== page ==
Join ACS and Brandeis School of Law's Professor Enid Trucios-Haynes, a nationally recognized scholar in immigration law, to discuss the Supreme Court's ruling and to make sense of what it all means. Speaking points will include:

  • How does the ruling fit the Court's jurisprudence regarding the role of states and municipalities enforcing federal immigration law? 
  • Was the Court's finding three of the four provisions pre-empted while leaving the most controversial provision intact a victory or a loss for immigrants' rights?
  • How will the Court's decision effect future as-applied challenges to the law?

Today, October 4, 12:00, Room 175. Free Qdoba Hot Naked Burrito Bar (yes that's what it's really called)

Arizona v. The United States: What Happened and What Difference Will it Make?

We all know that the Supreme Court ruled on Arizona's controversial immigration law SB 1070 this June, but what did the opinion really mean? 

Join ACS and Brandeis School of Law's Professor Enid Trucios-Haynes, a nationally recognized scholar in immigration law, to discuss the Supreme Court's ruling and to make sense of what it all means. Speaking points will include:

  • How does the ruling fit the Court's jurisprudence regarding the role of states and municipalities enforcing federal immigration law? 
  • Was the Court's finding three of the four provisions pre-empted while leaving the most controversial provision intact a victory or a loss for immigrants' rights?
  • How will the Court's decision effect future as-applied challenges to the law?

Thursday, October 4, 12:00, Room 175. Free Qdoba!

Celebrate 2012 Louisville Craft Beer Week at the ACS/ELLUS Happy Hour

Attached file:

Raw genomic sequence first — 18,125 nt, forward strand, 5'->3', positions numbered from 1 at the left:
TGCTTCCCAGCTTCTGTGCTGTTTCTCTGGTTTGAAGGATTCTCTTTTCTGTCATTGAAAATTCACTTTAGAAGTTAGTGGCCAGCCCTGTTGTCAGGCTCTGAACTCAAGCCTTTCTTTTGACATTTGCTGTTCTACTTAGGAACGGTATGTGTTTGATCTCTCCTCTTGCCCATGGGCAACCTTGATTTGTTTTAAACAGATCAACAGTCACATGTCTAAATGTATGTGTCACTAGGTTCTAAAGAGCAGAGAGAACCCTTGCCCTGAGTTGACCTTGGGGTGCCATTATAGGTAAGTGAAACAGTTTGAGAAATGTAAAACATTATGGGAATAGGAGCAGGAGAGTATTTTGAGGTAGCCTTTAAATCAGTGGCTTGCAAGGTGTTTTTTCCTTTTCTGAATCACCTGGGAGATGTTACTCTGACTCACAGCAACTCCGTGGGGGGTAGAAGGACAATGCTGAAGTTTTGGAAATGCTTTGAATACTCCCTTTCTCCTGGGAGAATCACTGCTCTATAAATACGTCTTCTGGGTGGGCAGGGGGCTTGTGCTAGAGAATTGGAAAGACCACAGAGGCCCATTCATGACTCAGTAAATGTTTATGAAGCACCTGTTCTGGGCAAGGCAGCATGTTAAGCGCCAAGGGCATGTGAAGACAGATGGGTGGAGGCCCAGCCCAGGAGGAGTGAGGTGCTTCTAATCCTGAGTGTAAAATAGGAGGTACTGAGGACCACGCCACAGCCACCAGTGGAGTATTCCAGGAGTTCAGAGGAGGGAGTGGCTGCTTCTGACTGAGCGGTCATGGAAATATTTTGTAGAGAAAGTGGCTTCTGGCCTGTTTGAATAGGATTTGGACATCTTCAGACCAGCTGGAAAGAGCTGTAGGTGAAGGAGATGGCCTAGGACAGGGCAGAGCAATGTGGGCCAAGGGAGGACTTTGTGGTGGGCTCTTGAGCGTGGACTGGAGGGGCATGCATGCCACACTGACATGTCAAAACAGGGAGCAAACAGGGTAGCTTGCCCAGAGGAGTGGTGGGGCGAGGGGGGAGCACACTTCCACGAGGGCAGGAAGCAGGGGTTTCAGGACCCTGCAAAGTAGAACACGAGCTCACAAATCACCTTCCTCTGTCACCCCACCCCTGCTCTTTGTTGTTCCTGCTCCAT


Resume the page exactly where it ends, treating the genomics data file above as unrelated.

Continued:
Come celebrate the annual Louisville Craft Beer Week with members of the American Constitution Society and the Environmental Law & Land Use Society at Against the Grain Brewery and Smokehouse located at 401 E Main St, Louisville, KY 40202 (in the bottom of Slugger Field), tonight at 5:30 p.m. Louisville Craft Beer Week promotes the region’s thriving craft beer culture, enhancing beer knowledge and appreciation through a 9 day (two weekend) festival that attracts beer tourism, fosters knowledge of our regional brewing heritage, and serves as a showcase for the Louisville area’s breweries, restaurants, pubs, caterers, retailers, entertainers, and other businesses with ties to the craft beer community.

 

 

Arizona v. The United States: What Happened and What Difference Will it Make?

Join ACS and Brandeis School of Law's Professor Enid Trucios-Haynes, a nationally recognized scholar in immigration law, to discuss the Supreme Court's recent ruling on the constitutionality of the Arizona's immigration law, SB 1070. Speaking points will include:

  • How the ruling fits the Court's jurisprudence regarding the role of states and municipalities enforcing federal immigration law. 
  • Was the Court's finding three of the four provisions pre-empted while leaving the most controversial provision intact a victory or a loss for immigrants' rights?
  • How the Court's decision will effect future as-applied challenges to the law.
October 4, 2012, 12:00 - 1:00. Room 175. Lunch will be served. 

ACS New Member Interest Meeting

Are you interested in becoming part of the next generation of progressive lawyers, judges, policy experts, legislators and academics?

Do hold a progressive vision of core constitutional values such as genuine equality, liberty, justice and the rule of law?

Do you believe that the law should be a force to improve the lives of all people?

The American Constitution Society wants you! Join us for our new interest meeting today, 8/28 at 1:00 pm, in room LL75. Free Papalinos pizza will be served. Like us on Facebook at http://www.facebook.com/pages/ACS-University-of-Louisville-Student-Chapter/436190746419568